The anachronisms fly faster than Jackie Chan’s fists in ‘‘Shanghai Knights,’’ the sequel to 2000’s ‘‘Shanghai Noon.’’
The film takes place mostly in England in the early 1880s. But that doesn’t stop director David Dobkin from having Chan perform a martial arts/ dance sequence to the tune of ‘‘Singin’ in the Rain’’ — a song that wasn’t written until 1929. Meanwhile, one of the minor characters here is a young boy named Charlie Chaplin — even though the real-life Chaplin wasn’t born until 1889.
If these references don’t always make much sense, they still work in the context of the film. ‘‘Shanghai Knights’’ plays out on a fluid, make- believe pop culture continuum. Genres are collapsed and combined. The movie references everything from Chan’s 1980s Hong Kong pictures to ‘‘Midnight Cowboy’’ to Harold Lloyd’s ‘‘Safety Last’’ (Chan and co-star Owen Wilson hanging off the clock face of Big Ben) to Abbott and Costello comedies (Wilson’s character keeps telling tall tales about how he and Chan defeated ‘‘The Mummy’’).
The result is a ramshackle postmodern stew, drunk on its own senselessness. (Forgive the mixed metaphor, but the movie inspires such reactions.)
Full disclosure: I haven’t actually seen the original film, ‘‘Shanghai Noon.’’ Considering its so-so box-office returns (it grossed just under $57 million in the United States), I’m probably not the only one.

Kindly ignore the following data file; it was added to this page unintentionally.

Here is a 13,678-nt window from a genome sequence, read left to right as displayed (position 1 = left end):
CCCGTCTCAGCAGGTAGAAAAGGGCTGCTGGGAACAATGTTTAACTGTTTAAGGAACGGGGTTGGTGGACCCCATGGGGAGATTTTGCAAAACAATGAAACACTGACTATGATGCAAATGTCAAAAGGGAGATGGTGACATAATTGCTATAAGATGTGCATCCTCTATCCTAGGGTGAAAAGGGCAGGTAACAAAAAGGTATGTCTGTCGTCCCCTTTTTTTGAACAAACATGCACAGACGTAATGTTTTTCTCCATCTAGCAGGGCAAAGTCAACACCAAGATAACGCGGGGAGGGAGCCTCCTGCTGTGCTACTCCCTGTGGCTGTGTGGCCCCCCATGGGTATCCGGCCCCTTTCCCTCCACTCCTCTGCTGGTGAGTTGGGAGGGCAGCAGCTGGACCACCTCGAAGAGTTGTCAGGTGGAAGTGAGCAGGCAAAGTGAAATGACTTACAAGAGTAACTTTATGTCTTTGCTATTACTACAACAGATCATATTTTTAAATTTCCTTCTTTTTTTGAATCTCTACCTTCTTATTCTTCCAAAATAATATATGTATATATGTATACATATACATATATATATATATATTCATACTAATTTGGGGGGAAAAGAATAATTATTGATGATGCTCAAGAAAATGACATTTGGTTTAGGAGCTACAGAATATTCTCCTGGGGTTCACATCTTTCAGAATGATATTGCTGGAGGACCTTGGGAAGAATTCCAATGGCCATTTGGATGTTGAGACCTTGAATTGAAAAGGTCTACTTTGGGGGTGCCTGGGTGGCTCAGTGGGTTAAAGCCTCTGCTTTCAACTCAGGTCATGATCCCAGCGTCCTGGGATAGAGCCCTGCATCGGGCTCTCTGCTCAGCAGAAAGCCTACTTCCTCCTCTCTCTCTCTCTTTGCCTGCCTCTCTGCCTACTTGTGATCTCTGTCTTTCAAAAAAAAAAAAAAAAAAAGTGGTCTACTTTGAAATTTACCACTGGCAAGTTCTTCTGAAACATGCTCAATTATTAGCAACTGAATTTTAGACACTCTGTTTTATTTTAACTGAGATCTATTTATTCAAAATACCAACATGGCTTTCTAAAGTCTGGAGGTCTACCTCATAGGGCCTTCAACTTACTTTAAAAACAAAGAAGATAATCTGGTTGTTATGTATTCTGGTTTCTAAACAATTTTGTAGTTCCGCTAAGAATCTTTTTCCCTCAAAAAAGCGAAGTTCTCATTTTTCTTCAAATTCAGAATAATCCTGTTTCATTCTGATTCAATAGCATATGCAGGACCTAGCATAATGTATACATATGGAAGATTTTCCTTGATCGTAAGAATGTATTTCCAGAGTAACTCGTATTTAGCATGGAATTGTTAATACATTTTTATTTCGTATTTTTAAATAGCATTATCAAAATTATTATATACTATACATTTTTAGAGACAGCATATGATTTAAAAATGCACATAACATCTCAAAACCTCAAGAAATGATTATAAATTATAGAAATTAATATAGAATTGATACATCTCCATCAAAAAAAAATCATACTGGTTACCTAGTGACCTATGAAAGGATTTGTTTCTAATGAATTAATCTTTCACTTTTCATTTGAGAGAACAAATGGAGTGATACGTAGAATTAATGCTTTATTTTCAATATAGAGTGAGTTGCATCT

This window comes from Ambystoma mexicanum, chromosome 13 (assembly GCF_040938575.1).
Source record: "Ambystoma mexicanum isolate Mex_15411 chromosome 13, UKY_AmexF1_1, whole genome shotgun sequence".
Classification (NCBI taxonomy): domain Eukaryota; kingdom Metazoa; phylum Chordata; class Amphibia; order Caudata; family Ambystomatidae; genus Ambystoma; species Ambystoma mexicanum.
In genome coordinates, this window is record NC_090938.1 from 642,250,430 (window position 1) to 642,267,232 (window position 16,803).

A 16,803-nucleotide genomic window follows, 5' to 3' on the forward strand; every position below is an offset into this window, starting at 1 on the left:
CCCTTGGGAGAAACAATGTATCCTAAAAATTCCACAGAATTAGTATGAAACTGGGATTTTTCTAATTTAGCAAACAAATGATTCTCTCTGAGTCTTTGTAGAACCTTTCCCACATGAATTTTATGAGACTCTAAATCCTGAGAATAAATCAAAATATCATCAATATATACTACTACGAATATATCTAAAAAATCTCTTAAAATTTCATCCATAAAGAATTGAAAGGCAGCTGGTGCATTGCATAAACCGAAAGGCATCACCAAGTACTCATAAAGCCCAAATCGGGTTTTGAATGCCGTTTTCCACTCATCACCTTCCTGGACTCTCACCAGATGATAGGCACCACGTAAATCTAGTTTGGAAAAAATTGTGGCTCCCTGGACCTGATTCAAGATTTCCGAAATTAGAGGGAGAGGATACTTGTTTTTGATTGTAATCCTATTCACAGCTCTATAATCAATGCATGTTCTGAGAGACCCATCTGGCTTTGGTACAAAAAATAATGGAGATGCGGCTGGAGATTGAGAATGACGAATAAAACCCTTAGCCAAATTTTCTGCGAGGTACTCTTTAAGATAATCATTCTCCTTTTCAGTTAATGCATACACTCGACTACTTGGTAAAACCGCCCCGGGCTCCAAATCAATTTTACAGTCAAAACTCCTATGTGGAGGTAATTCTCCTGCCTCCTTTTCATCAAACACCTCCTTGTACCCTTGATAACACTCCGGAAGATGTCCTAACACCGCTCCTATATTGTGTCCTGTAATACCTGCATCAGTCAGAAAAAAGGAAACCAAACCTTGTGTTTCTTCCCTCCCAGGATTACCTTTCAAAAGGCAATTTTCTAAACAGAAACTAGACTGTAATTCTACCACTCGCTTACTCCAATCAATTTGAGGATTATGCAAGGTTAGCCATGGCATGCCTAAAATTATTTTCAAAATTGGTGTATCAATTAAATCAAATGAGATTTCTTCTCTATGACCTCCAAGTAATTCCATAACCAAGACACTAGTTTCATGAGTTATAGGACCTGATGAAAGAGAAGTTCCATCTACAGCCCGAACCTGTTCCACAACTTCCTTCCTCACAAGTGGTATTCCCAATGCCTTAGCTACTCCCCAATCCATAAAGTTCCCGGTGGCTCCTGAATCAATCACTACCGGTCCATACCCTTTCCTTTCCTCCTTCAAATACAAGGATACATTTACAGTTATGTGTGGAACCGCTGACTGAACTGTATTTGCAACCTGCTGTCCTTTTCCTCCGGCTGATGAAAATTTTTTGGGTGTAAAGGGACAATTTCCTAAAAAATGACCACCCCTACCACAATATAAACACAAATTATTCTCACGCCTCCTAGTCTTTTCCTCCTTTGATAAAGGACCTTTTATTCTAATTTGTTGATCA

So why a sequel? According to a recent Wall Street Journal article, it’s because ‘‘Shanghai Noon’’ was a huge hit on video. Disney smelled more cash and designed a sequel that would appeal particularly to Chan’s martial arts fans.
This all sounds like a recipe for disaster — a meaningless, corporate- crafted product. Quite the opposite: ‘‘Shanghai Knights’’ has been made with real crowd-pleasing felicity; there isn’t an ounce of cynicism to be found.
The plot — what little there is — has to do with Chan’s Chon Wang and Wilson’s Roy O’Bannon trying to find the Chinese imperial seal, which has been stolen from Chon’s father. In the wrong hands, this doodad could lead to world destruction. So Chon and Roy head to London to try to outwit the bad guy (Aidan Gillen) who has stolen it.
Of course, this plot is mostly just an excuse to enable Chan’s supple and balletic martial arts action to take center stage. The martial arts scenes here are so expertly edited and so carefully poised between clownishness and derring-do that they represent perhaps Chan’s finest work in American movies.
Wilson is in fine, goofball form, delivering one imbecilic statement after another with the utmost zeal and sincerity.
Forty-eight hours after seeing ‘‘Shanghai Knights,’’ I can’t remember much of what happened in it. But the film is chocked with ancillary pleasures. The shockingly good cinematography bursts with cartoon-bright colors that heighten the sense of a make-believe wonderland (the cinematographer is Adrian Biddle, who was Oscar- nominated for ‘‘Thelma & Louise”).
There is also sharp supporting work from Thomas Fisher, as a detective named Arthur Conan Doyle, and Fann Wong, as Chon’s sister. In the bloopers, which play over the closing credits, Chan calls Wong's character his baby sitter instead of baby sister. Wilson’s reaction alone is worth the price of admission.
Starring: Jackie Chan, Owen Wilson
Playing: Opens Friday throughout the Valley
Rating: PG-13 (violence, sexual content)
Running time: 1 hour, 47 minutes